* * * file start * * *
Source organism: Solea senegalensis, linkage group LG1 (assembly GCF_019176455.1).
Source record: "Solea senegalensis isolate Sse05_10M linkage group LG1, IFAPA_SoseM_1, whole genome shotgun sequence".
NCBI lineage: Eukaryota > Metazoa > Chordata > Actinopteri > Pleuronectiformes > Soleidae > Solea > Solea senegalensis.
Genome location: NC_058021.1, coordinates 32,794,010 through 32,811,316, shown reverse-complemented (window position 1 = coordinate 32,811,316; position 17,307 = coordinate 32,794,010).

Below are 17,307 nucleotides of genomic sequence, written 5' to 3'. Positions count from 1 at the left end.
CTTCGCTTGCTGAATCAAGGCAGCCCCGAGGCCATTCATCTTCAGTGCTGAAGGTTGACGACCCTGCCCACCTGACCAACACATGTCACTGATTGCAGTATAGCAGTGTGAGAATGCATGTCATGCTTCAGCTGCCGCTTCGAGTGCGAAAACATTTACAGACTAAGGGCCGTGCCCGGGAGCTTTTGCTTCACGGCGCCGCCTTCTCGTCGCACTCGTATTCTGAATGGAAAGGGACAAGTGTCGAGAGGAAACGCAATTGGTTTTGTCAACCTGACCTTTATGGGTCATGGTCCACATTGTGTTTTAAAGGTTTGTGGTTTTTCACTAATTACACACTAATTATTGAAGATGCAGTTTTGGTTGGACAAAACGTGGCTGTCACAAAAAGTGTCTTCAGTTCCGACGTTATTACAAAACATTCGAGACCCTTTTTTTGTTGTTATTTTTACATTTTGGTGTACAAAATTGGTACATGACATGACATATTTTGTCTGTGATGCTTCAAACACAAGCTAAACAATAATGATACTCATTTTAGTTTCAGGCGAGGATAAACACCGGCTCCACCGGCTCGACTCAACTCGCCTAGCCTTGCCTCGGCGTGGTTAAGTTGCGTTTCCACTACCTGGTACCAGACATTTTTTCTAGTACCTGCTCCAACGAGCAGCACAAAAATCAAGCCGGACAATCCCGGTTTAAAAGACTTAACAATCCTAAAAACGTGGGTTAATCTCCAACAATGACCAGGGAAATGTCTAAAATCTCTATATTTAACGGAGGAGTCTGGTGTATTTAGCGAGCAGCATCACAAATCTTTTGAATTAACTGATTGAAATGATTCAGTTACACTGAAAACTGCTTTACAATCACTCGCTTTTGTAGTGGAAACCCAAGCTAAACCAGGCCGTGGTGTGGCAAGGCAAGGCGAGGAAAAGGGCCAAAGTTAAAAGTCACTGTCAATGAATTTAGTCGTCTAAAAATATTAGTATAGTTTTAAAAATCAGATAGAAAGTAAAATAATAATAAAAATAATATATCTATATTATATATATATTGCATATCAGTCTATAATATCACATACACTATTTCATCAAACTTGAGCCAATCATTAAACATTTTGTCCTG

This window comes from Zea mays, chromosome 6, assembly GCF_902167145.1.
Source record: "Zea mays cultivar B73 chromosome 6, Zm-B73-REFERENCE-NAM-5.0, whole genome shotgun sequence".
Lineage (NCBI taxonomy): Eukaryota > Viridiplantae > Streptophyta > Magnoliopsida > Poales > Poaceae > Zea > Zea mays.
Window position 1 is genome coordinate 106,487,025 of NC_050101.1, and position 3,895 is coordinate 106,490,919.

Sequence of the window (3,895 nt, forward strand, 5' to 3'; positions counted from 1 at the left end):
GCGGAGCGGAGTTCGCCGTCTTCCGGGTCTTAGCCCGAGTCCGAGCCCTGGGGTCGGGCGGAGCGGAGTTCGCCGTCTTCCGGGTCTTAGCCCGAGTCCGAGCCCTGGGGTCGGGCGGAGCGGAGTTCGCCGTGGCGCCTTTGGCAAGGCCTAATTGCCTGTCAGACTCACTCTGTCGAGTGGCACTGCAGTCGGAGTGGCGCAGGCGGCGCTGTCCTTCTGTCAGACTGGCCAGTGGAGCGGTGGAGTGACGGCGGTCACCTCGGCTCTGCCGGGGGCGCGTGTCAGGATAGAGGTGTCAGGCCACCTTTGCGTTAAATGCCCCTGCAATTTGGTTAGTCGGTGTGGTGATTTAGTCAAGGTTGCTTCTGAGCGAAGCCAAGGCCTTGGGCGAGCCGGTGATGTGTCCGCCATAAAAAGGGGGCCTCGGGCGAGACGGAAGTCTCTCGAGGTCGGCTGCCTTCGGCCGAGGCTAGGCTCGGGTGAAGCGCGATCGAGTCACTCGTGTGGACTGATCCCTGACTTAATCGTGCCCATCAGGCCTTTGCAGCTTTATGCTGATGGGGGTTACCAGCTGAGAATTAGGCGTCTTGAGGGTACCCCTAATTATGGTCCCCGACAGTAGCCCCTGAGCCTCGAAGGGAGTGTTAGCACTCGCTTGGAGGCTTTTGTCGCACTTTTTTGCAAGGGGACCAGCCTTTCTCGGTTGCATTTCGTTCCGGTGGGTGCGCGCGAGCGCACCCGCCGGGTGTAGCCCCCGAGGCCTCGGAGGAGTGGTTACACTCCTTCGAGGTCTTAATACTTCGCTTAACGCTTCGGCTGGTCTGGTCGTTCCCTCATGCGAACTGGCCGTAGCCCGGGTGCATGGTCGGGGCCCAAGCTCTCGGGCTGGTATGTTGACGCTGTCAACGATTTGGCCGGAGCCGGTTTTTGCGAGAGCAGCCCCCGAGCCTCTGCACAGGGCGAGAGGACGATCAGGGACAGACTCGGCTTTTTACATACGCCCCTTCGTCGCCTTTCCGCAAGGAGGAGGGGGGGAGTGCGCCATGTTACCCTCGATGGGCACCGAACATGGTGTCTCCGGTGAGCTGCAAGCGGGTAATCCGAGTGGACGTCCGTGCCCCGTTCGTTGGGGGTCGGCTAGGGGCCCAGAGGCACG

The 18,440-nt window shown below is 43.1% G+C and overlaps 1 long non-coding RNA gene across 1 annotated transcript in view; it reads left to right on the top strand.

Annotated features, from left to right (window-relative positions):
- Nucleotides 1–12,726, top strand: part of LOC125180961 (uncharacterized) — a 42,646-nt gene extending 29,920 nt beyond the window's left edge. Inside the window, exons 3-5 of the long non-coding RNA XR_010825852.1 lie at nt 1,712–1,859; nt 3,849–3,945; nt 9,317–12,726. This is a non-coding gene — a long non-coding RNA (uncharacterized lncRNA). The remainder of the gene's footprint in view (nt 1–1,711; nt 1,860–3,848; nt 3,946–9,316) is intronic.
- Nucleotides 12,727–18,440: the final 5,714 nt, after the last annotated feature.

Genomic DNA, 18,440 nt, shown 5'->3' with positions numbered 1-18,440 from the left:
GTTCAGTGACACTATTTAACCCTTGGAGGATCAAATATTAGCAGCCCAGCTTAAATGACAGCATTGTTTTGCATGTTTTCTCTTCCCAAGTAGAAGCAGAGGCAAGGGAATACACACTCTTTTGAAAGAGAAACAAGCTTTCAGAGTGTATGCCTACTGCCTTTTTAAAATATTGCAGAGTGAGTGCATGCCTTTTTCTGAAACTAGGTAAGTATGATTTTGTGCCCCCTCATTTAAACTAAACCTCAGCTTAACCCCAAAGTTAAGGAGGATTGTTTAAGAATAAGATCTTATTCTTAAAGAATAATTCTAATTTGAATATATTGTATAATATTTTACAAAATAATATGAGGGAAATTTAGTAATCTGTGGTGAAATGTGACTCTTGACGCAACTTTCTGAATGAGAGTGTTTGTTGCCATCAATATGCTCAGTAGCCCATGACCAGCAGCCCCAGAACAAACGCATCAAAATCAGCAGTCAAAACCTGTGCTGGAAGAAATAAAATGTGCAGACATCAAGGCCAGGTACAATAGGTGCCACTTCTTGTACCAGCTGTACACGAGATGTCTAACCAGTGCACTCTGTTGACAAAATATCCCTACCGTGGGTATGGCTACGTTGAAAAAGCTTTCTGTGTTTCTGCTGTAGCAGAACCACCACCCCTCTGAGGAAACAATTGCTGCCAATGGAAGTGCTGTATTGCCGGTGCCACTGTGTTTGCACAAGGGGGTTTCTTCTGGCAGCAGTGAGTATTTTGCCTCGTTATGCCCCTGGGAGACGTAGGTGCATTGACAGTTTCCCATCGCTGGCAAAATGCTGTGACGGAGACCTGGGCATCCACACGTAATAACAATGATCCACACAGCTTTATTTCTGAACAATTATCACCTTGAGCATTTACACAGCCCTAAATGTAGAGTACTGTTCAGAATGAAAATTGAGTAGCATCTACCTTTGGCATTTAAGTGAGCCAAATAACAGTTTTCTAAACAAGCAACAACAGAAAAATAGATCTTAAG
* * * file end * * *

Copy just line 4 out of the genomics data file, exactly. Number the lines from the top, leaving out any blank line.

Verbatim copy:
Genome location: NC_058021.1, coordinates 32,794,010 through 32,811,316, shown reverse-complemented (window position 1 = coordinate 32,811,316; position 17,307 = coordinate 32,794,010).